We figured improved flavor and money savings would convince you! Let’s get into how to make coffee pods so you can start enjoying better coffee for less right away.

coffee filter art

Ingredients
  • 7 grams of freshly ground coffee — you can increase or decrease to taste
Equipment
  • Round measuring scoop that fits in your coffee machine’s pod holder
  • Cylindrical object that fits snugly inside your measuring scoop
  • (Optional) Food-safe stainless steel clips

1. Place the filter over the scoop.

Begin by placing your scoop on the counter, and lay the filter flat over the scoop.

2. Push the filter down with a small glass.

Use your cylindrical object — we recommend a shot glass or pill bottle — to push the filter down into the scoop. The goal here is to get the filter to take the exact shape of the scoop. Make sure there are no large wrinkles or folds at this point.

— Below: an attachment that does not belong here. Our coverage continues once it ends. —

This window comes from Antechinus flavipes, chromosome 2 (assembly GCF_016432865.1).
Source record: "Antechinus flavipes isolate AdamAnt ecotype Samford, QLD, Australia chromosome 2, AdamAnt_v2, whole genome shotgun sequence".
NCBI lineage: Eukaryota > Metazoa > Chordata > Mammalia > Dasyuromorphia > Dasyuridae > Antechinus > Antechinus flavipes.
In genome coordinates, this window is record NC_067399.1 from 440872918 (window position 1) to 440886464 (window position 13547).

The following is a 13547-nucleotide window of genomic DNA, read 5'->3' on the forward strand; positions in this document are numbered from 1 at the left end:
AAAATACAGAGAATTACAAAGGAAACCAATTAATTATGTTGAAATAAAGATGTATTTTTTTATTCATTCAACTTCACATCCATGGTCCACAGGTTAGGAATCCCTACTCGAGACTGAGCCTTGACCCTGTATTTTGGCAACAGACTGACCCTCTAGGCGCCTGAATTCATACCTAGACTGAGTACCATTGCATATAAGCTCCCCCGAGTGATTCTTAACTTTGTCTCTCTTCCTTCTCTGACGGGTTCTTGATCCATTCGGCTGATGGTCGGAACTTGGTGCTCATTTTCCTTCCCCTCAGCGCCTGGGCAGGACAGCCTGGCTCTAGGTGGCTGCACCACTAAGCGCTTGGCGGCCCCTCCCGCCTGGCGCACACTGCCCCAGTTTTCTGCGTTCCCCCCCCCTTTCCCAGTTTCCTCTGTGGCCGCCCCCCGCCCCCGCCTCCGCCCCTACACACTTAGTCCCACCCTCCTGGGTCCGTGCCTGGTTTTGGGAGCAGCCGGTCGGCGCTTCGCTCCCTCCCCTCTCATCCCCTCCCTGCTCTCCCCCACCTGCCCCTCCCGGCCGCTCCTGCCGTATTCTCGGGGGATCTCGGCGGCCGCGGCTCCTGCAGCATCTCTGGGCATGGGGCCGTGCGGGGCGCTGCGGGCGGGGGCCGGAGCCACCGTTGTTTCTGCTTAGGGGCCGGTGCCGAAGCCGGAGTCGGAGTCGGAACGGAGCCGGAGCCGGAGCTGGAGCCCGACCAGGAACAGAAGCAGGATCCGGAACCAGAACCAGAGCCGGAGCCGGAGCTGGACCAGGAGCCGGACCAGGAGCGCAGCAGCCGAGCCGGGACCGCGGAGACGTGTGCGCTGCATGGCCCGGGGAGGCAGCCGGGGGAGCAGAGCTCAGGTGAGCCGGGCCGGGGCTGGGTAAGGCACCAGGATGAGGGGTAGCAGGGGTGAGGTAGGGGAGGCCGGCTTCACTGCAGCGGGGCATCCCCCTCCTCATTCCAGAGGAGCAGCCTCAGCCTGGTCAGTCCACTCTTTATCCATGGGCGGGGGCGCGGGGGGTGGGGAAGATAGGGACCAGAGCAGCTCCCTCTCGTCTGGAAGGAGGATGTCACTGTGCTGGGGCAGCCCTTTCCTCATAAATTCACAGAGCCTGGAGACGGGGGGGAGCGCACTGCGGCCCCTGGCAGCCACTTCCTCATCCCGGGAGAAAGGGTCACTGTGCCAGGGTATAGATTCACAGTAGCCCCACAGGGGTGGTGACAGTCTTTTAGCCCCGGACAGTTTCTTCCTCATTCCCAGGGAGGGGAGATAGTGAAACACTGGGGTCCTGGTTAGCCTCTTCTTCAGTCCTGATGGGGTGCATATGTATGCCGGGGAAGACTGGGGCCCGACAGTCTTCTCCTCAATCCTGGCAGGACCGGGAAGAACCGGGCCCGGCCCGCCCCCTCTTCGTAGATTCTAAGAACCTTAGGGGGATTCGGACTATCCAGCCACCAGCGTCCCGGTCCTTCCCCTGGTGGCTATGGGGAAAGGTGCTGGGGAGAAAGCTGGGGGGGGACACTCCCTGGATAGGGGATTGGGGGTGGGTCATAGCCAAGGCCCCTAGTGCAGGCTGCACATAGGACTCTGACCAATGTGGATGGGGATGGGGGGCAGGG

3. Remove the glass and check your work.

Carefully remove the glass or pill bottle and ensure that the filter has taken the exact shape of the scoop.

4. Add coffee.

Pour your coffee grounds into the filter.

5. Fold the filter closed.

Crease and fold the overhanging portions of the filter to enclose the grounds. You can use the food-safe stainless steel clips to hold it closed if needed, but proper folding should suffice.

6. Place your coffee pod into your brewer.

Carefully remove the folded pod from the scoop and place directly in your single-serve coffee maker with the folded portion facing upward.

Black Coffee flatlay

7. Brew as usual.

Brew and enjoy!divider 4

What Kind of Filter Should I Use?

You can use any kind of paper coffee filter you choose, but we have found that filters made for flat bottom coffee baskets work the best. Make sure the filters aren’t too large, creating the need for multiple folds. Large, bulky filters can cause problems in your machine with pressure build-up, which can make quite the mess on your counter.

Our recommendation for the best results is a flat bottomed filter made for a 4- or 6-cup coffee maker.